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Taiwan: When News is Sold to the Chinese Government

In recent years, more and more Taiwanese media workers have been worried that press freedom has been eroding since the lifting of martial law in 1987. In fact, Taiwan's ranking in Freedom House's Annual Press Freedom Report has been regressing since 2008.

In addition to the “embedded marketing” practice which cloaks advertising as news and makes journalistic articles less reliable, the mainland China government has extended influence on the Taiwan public sphere through news industry acquisitions.

Influence of mainland China

On May 7, 2012, a public hearing was held because the Want Want China Times group plans to acquire the second largest cable television system in Taiwan. Since Taiwanese businessman Tsai Eng-Meng purchased the media group in November 2008, China Times, one of the most influential newspapers in Taiwan, has made a subsequent change in editorial policy [zh] in the direction of softening criticism of the Ma administration, Beijing, or improvements in cross-strait ties.

Reject China Times Campaign. Image from

Image from Reject China Times Facebook Campaign Page

More than 50 social science and journalism professors in Taiwan signed up to the ‘Reject China Times’ campaign [zh] in February 2012, in response to Tsai's interview with the Washington Post, in which he claimed that the June 4 Massacre (Tiananmen Square) did not happen.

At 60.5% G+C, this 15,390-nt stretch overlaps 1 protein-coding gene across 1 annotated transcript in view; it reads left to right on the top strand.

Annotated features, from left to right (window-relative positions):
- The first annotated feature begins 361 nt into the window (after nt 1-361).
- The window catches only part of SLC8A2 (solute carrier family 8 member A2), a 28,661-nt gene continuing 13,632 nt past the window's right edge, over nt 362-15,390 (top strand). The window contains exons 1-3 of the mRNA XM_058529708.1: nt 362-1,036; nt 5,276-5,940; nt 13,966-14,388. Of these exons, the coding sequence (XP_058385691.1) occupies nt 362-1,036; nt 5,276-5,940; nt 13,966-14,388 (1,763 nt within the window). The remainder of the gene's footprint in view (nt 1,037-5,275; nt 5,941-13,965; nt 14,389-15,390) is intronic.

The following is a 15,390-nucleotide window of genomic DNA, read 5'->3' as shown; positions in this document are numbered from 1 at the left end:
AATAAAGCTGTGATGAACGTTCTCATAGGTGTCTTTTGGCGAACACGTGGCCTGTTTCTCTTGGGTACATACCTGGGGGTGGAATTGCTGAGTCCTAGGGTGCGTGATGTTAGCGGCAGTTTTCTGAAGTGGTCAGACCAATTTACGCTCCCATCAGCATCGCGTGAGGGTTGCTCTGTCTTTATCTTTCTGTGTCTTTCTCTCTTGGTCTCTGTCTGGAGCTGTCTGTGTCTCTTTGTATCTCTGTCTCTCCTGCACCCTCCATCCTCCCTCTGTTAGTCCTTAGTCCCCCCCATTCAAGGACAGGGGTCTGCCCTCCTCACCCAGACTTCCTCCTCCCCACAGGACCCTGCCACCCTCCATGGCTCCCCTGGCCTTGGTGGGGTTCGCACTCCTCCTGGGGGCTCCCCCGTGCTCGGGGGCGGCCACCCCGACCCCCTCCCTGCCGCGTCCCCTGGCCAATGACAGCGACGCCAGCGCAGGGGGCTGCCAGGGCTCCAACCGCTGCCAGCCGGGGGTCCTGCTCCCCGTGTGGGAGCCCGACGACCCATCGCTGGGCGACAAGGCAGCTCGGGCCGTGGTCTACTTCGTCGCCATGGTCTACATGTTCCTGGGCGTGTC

The campaign statement pointed out that:


In fact, since Mr. Tsai purchased China Times, a large number of “self-censorship” incidents to “erase words that are critical of China” have taken place and the knowledge community has been very critical of such practice. Mr. Tsai obtains his capital from China and has turned into a media tycoon. His interview in the Washington Post which praised the authoritative mainland Chinese government is repressive towards the development of democracy and human rights in China. Such ridiculous comment has also proven our worries that the Chinese government has control over Taiwanese media, our public opinion and our citizens’ rights to truthful reports.

The further expansion of Want Want China Times from printed media to cable television has undoubtedly alerted many Taiwanese. In fact in the recent public hearing, Tsai admitted that he had received money from the mainland Chinese authorities to publish “news” that propagates a positive imagine of mainland China. However, his defence was that “embedded marketing” has been a common practice in Taiwan and there is no reason to stop China Times from doing it.

Journalism Professor Chang Chin-hwa pointed out that such political advertisement is a potential threat to national security (via a report from ‘Reject China Times‘ [zh] campaign website: